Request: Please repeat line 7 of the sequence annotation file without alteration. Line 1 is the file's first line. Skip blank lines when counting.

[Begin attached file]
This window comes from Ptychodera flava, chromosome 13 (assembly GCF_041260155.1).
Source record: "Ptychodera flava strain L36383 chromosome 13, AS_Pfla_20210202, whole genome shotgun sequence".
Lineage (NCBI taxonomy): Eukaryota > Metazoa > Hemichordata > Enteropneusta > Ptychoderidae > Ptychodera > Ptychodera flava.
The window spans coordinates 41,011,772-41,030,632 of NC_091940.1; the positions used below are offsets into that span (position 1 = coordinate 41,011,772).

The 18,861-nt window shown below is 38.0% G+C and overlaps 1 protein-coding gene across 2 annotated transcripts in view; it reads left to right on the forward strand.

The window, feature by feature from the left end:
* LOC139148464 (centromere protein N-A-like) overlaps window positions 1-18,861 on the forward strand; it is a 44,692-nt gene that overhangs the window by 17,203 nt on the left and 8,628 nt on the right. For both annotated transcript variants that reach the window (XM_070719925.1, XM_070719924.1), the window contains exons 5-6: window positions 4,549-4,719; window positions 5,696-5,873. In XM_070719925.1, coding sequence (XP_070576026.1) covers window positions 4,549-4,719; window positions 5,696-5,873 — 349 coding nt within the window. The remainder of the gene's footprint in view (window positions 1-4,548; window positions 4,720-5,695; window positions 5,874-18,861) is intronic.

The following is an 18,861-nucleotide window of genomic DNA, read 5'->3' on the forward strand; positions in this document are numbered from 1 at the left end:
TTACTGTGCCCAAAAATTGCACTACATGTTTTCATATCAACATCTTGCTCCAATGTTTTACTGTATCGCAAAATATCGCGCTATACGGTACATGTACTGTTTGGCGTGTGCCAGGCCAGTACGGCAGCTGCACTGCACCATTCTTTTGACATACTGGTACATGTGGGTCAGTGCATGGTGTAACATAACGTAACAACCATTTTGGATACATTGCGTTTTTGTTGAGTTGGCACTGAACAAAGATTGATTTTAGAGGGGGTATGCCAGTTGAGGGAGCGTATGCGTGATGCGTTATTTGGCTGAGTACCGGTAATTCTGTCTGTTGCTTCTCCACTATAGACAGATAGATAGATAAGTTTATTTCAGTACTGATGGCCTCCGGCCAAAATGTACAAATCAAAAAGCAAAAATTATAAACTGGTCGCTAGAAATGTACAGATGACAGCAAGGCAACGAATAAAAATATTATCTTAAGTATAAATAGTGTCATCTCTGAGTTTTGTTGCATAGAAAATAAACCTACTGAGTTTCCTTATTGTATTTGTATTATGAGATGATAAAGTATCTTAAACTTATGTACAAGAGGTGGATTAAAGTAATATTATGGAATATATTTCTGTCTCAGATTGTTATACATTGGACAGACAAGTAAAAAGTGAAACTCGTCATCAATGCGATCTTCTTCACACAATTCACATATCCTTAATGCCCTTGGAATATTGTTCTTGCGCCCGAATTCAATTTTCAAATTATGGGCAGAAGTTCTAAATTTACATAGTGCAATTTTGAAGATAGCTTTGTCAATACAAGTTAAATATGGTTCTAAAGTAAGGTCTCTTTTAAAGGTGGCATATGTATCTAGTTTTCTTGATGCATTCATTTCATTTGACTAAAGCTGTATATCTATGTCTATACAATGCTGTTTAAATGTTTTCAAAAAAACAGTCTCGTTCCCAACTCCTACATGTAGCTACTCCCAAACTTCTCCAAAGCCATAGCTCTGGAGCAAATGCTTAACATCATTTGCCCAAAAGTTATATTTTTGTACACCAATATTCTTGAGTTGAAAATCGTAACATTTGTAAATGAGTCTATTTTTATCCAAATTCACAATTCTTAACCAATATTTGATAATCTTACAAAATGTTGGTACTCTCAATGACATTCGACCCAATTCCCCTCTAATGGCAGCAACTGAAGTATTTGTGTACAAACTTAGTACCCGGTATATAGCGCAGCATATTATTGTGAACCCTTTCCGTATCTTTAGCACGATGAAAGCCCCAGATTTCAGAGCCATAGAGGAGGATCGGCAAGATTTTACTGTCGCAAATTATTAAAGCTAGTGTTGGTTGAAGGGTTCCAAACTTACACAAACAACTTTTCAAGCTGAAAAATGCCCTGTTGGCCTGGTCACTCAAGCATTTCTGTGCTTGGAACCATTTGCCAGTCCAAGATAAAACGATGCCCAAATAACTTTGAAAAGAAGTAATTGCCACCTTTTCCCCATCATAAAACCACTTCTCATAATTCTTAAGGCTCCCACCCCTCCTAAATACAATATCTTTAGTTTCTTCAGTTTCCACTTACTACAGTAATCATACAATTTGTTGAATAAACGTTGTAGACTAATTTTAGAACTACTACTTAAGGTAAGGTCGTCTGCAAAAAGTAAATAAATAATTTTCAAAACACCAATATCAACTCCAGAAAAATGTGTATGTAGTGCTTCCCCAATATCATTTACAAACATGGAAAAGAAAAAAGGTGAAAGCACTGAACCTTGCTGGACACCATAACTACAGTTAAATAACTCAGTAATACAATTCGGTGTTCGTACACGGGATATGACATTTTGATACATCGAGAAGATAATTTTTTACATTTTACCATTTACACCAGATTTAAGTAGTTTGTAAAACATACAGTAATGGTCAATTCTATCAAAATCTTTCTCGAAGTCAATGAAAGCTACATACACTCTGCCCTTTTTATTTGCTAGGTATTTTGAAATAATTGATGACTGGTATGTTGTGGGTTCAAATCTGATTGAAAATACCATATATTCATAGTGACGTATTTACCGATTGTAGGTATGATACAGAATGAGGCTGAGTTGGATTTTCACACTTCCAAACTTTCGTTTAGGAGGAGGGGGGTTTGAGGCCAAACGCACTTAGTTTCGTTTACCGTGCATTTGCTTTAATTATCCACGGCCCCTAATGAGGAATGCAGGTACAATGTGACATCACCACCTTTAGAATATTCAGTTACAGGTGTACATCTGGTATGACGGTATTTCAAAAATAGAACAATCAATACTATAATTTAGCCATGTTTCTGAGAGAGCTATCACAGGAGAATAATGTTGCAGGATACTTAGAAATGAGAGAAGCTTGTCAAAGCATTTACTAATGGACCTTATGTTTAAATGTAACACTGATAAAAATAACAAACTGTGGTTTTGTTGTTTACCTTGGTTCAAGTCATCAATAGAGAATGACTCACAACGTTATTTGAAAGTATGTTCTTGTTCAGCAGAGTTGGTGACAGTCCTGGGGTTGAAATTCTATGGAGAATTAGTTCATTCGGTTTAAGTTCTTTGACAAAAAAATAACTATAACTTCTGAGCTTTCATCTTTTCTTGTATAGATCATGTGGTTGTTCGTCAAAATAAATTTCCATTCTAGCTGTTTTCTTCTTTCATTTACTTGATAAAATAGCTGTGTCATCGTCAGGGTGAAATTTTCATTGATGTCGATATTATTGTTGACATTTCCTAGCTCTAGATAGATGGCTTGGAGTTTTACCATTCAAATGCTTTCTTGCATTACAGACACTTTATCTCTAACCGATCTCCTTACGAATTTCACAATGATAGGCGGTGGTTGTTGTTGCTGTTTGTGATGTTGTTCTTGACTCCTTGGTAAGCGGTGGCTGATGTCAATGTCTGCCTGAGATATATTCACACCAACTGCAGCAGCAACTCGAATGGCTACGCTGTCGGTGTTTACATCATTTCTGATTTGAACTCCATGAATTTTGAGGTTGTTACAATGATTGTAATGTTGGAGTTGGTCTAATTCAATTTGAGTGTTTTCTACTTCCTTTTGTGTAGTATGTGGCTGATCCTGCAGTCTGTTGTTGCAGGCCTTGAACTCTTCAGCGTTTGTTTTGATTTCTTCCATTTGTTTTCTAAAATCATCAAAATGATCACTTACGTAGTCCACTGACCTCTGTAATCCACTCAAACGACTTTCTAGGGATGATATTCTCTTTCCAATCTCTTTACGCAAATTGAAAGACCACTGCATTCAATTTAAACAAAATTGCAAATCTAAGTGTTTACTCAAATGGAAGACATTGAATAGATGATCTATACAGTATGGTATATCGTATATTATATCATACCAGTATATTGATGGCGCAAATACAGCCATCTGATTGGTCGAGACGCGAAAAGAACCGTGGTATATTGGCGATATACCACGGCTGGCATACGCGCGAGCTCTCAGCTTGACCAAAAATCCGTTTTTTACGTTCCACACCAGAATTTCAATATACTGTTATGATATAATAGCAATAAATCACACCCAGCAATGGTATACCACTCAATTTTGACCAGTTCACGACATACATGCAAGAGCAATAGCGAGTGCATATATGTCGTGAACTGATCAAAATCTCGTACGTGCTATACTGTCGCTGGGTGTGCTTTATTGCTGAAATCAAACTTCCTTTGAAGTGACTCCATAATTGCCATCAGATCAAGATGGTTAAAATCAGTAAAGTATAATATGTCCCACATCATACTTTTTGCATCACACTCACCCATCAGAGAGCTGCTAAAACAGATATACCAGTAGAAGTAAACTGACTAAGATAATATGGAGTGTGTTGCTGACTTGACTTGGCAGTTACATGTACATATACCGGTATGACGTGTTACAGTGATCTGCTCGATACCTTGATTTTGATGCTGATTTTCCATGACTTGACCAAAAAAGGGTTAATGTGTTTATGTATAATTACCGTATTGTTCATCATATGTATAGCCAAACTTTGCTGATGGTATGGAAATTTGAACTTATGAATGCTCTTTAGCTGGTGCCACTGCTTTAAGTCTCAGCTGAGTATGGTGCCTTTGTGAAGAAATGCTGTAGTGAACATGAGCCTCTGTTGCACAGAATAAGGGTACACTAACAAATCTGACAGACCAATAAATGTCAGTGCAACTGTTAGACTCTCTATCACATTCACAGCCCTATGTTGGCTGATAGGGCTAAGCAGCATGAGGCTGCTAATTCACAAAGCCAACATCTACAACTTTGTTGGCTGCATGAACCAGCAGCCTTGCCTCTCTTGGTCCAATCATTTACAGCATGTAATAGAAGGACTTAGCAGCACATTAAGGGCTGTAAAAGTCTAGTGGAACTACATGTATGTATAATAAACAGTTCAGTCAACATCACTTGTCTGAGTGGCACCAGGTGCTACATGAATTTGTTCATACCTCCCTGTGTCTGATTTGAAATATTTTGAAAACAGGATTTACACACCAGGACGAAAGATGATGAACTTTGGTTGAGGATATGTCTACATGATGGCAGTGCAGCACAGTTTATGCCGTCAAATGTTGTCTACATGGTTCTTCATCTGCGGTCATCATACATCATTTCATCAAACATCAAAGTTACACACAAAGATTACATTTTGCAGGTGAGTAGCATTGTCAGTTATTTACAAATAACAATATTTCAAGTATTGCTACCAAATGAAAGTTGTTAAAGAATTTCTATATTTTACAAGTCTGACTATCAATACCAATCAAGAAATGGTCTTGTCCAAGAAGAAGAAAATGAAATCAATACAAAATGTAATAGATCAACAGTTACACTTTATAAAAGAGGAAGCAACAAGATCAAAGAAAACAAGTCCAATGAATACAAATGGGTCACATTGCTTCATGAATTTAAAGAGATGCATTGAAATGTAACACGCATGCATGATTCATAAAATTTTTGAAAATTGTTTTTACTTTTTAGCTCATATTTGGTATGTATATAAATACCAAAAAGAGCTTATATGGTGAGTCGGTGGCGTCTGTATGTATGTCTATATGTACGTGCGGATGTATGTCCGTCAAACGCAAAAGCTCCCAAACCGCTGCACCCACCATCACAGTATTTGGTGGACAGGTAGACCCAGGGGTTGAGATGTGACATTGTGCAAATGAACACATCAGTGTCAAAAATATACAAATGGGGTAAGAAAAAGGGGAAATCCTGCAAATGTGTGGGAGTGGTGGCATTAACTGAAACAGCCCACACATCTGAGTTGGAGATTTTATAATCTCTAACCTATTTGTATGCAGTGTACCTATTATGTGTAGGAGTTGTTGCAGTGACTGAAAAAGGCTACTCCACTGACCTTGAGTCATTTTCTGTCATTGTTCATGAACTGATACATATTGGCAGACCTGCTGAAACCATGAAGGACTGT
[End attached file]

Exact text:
* LOC139148464 (centromere protein N-A-like) overlaps window positions 1-18,861 on the forward strand; it is a 44,692-nt gene that overhangs the window by 17,203 nt on the left and 8,628 nt on the right. For both annotated transcript variants that reach the window (XM_070719925.1, XM_070719924.1), the window contains exons 5-6: window positions 4,549-4,719; window positions 5,696-5,873. In XM_070719925.1, coding sequence (XP_070576026.1) covers window positions 4,549-4,719; window positions 5,696-5,873 — 349 coding nt within the window. The remainder of the gene's footprint in view (window positions 1-4,548; window positions 4,720-5,695; window positions 5,874-18,861) is intronic.